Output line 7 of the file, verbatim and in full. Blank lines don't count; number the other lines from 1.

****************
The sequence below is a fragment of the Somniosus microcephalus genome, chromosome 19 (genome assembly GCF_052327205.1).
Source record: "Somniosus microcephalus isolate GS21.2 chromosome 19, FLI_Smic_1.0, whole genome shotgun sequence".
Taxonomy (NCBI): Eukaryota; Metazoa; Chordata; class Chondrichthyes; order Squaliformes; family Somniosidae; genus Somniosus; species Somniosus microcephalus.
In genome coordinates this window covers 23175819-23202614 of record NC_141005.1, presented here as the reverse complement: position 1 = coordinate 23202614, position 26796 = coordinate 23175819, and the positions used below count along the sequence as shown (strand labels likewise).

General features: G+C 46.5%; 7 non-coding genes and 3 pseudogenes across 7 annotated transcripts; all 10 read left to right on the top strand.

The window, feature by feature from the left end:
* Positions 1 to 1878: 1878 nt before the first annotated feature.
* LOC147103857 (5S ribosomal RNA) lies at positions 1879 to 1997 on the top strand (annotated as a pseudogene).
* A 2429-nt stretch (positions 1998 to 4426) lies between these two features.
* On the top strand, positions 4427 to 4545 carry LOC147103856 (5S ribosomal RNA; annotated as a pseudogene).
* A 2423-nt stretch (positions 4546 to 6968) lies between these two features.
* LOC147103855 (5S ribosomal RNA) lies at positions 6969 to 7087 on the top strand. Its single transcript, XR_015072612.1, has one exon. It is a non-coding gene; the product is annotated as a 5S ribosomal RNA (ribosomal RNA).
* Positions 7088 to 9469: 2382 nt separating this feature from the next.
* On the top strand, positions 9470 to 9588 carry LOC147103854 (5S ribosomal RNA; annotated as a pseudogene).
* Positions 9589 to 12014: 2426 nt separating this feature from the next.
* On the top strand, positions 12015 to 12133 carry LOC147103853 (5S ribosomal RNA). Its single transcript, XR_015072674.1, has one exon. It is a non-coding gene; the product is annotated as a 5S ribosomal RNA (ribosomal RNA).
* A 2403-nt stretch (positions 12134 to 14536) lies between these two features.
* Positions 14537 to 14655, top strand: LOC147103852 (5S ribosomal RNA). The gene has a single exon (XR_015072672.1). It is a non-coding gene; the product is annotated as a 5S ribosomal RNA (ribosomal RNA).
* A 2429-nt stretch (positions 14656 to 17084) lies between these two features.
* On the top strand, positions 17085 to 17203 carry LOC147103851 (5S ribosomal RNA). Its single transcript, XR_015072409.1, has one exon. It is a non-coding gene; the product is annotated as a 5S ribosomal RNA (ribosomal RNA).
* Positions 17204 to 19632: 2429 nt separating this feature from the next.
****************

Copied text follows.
* Positions 1 to 1878: 1878 nt before the first annotated feature.